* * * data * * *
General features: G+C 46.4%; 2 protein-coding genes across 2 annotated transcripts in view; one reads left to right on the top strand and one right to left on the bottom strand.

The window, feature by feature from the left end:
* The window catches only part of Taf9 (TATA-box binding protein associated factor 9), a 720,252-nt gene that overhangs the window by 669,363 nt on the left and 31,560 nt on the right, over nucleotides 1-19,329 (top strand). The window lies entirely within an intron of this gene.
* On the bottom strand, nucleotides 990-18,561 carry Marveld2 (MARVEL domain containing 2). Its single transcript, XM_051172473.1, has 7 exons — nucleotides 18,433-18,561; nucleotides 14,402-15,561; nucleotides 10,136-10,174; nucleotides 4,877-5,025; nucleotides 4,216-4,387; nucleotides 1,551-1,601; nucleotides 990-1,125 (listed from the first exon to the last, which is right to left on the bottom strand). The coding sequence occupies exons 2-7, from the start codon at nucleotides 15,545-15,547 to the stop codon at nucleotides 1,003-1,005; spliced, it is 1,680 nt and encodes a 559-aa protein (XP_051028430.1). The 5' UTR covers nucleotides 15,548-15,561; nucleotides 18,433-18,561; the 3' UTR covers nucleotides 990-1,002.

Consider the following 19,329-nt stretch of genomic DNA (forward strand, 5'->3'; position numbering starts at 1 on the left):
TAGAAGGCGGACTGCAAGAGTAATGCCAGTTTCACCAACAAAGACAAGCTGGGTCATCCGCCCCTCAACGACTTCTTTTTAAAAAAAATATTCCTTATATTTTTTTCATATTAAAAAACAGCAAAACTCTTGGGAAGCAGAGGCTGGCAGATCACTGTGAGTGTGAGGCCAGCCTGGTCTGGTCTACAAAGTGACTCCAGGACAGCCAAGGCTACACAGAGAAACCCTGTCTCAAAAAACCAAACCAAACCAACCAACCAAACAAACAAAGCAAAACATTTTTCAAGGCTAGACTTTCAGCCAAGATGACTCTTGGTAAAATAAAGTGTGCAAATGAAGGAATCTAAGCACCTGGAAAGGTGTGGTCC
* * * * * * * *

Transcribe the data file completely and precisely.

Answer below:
General features: G+C 46.4%; 2 protein-coding genes across 2 annotated transcripts in view; one reads left to right on the top strand and one right to left on the bottom strand.

The window, feature by feature from the left end:
* The window catches only part of Taf9 (TATA-box binding protein associated factor 9), a 720,252-nt gene that overhangs the window by 669,363 nt on the left and 31,560 nt on the right, over nucleotides 1-19,329 (top strand). The window lies entirely within an intron of this gene.
* On the bottom strand, nucleotides 990-18,561 carry Marveld2 (MARVEL domain containing 2). Its single transcript, XM_051172473.1, has 7 exons — nucleotides 18,433-18,561; nucleotides 14,402-15,561; nucleotides 10,136-10,174; nucleotides 4,877-5,025; nucleotides 4,216-4,387; nucleotides 1,551-1,601; nucleotides 990-1,125 (listed from the first exon to the last, which is right to left on the bottom strand). The coding sequence occupies exons 2-7, from the start codon at nucleotides 15,545-15,547 to the stop codon at nucleotides 1,003-1,005; spliced, it is 1,680 nt and encodes a 559-aa protein (XP_051028430.1). The 5' UTR covers nucleotides 15,548-15,561; nucleotides 18,433-18,561; the 3' UTR covers nucleotides 990-1,002.

Consider the following 19,329-nt stretch of genomic DNA (forward strand, 5'->3'; position numbering starts at 1 on the left):
TAGAAGGCGGACTGCAAGAGTAATGCCAGTTTCACCAACAAAGACAAGCTGGGTCATCCGCCCCTCAACGACTTCTTTTTAAAAAAAATATTCCTTATATTTTTTTCATATTAAAAAACAGCAAAACTCTTGGGAAGCAGAGGCTGGCAGATCACTGTGAGTGTGAGGCCAGCCTGGTCTGGTCTACAAAGTGACTCCAGGACAGCCAAGGCTACACAGAGAAACCCTGTCTCAAAAAACCAAACCAAACCAACCAACCAAACAAACAAAGCAAAACATTTTTCAAGGCTAGACTTTCAGCCAAGATGACTCTTGGTAAAATAAAGTGTGCAAATGAAGGAATCTAAGCACCTGGAAAGGTGTGGTCC